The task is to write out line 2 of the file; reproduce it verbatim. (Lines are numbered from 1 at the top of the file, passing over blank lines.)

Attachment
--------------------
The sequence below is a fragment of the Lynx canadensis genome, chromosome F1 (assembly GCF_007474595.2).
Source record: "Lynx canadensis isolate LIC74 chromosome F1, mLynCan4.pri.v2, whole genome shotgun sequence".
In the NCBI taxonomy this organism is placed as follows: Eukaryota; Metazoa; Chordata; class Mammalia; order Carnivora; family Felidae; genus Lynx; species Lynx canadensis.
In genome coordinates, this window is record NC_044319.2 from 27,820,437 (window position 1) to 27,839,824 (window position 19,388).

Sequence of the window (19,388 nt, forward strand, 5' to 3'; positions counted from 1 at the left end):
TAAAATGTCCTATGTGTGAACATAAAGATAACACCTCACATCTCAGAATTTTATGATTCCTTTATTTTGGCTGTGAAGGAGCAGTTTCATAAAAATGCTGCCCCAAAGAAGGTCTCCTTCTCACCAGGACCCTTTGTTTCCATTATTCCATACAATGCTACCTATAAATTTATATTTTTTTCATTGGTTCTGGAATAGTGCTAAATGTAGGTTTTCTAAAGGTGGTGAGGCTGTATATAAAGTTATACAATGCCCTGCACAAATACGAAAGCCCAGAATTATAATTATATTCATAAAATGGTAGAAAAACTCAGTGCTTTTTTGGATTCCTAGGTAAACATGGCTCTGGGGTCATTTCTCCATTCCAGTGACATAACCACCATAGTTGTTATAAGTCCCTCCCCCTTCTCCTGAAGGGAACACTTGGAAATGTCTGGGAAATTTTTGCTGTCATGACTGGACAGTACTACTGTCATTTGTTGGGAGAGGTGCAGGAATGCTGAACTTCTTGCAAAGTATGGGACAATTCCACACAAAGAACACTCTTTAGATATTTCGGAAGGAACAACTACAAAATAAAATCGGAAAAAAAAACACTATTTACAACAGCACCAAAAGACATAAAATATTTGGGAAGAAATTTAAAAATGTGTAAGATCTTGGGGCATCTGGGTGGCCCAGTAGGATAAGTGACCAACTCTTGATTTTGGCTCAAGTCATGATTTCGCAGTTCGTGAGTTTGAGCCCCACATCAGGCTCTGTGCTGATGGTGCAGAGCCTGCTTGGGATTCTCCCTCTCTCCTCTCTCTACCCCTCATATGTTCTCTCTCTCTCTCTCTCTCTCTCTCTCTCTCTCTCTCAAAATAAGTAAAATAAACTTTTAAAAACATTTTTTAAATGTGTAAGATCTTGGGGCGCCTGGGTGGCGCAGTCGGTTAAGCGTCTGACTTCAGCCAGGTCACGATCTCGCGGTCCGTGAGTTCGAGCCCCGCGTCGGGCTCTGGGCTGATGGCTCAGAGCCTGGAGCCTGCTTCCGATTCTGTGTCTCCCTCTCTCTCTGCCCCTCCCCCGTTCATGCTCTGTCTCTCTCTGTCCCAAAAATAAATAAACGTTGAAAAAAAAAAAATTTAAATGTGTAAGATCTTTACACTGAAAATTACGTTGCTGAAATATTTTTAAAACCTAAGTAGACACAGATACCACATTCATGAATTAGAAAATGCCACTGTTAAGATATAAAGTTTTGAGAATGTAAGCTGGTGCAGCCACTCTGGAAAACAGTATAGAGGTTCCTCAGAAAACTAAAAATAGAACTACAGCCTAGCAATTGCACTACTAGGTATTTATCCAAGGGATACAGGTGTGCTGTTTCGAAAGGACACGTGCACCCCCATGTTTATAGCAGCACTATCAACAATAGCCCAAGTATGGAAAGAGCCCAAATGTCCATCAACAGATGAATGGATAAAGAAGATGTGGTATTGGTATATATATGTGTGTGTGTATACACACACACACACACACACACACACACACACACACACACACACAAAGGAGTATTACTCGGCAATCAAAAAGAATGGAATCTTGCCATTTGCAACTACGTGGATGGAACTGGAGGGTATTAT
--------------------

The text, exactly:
Source record: "Lynx canadensis isolate LIC74 chromosome F1, mLynCan4.pri.v2, whole genome shotgun sequence".